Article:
Wahhabism and the (so-called) ISIS Movement
The following article does a pretty good job of discussing the history of the Wahhabis and how the practices of today’s so-called ISIS movement are in line with the founders of Wahhabism itself:
I know when i was in Philadelphia and had my first face to face interactions with African-American Wahhabi (quasi-Salafi) converts, that it seemed odd to me that they would be so fanatical about the (so-called) “Salafi Minhaj,” while seemingly utterly oblivious to the history of Wahhabism and the Saudi state. (It was only later that i realized what little regard the Wahhabis had for things like, history, logic, reason, and honesty.) It should be no wonder that the Wahhabis will talk a lot about what they call the “Salaf” (and Ibn Taymiyyah) but are generally ignorant of the rest of Islamic history. This is so, in essence, because the Wahhabis are not connected to the mainstream of Islam. Wahhabism is a later day innovation.
The Wahhabis justify their policies of wholesale pillage and butchery because they misconstrue Qur’anic Verses. But this distortion of the Qur’an is not relegated to their practices. The core of the Wahhabi (so-called “Salafi”) deviation lies in what they ascribe to the Creator. Whereas the Muslims believe in One, Perfect, Incomparable Creator, the Wahhabis pray to a giant extraterrestrial organism with a smiling face and a tibia. The Wahhabis pray to an (imaginary) object. Muslims do NOT worship an object. Muslims believe that the Eternal Creator of space, distance, and direction exists without a place. The Wahhabis worship a (imaginary) being located beneath Prophet Jesus. The Muslims do not worship what the Wahhabis worship, and the Wahhabis do not worship the One Whom the Muslims worship.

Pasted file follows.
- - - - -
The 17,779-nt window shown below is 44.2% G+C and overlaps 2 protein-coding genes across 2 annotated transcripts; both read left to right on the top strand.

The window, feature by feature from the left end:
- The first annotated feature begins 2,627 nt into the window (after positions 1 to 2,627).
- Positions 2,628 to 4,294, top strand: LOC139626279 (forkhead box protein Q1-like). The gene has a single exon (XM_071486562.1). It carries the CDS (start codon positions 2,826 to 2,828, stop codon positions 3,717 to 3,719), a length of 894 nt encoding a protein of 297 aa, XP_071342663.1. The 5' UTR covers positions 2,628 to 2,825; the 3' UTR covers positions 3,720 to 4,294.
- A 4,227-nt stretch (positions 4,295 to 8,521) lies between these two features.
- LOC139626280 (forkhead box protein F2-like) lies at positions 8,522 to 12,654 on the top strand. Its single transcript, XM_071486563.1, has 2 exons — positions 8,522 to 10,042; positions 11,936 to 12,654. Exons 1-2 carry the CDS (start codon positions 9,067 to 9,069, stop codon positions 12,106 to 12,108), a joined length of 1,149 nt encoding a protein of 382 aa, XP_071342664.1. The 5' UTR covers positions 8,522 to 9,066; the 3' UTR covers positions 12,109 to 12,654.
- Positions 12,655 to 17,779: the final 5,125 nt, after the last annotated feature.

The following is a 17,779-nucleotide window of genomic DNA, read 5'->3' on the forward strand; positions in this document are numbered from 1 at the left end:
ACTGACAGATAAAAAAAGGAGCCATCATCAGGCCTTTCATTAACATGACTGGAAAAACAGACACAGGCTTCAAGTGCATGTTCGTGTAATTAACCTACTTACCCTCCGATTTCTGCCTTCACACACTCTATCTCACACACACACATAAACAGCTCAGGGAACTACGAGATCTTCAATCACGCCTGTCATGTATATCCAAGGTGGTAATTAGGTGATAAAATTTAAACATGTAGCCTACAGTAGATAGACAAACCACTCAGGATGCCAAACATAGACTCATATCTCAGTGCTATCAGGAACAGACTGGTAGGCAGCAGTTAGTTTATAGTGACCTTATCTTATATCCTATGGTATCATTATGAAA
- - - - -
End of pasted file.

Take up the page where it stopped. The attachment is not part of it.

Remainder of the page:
The author of the article does say some misleading things about tawassul and tabarruk. It should be clear that whoever worship an object, whether that object is here on earth or elsewhere is not to be regarded as a Muslim. Hence, Muslims do not, for instance, pray TO the dead. Nonetheless, it is part of the Sunni doctrine that one can benefit from the traces of the Prophets and the ultra-righteous, and this does not entail “shirk” (polytheism). Allah is the Creator of the harm and the benefit. This is a central aspect of the Muslim creed. As one may eat food with the hope to get relief from hunger or take medicine with the hope to get relief from illness, Muslims may also seek benefits from the traces of the blessed. Allah is the only Creator. No one brings anything into being except the Incomparable and Transcendent Creator, whose Name is “Allah” in the Arabic language. This is the One Whom the Muslims worship and not any of the creations.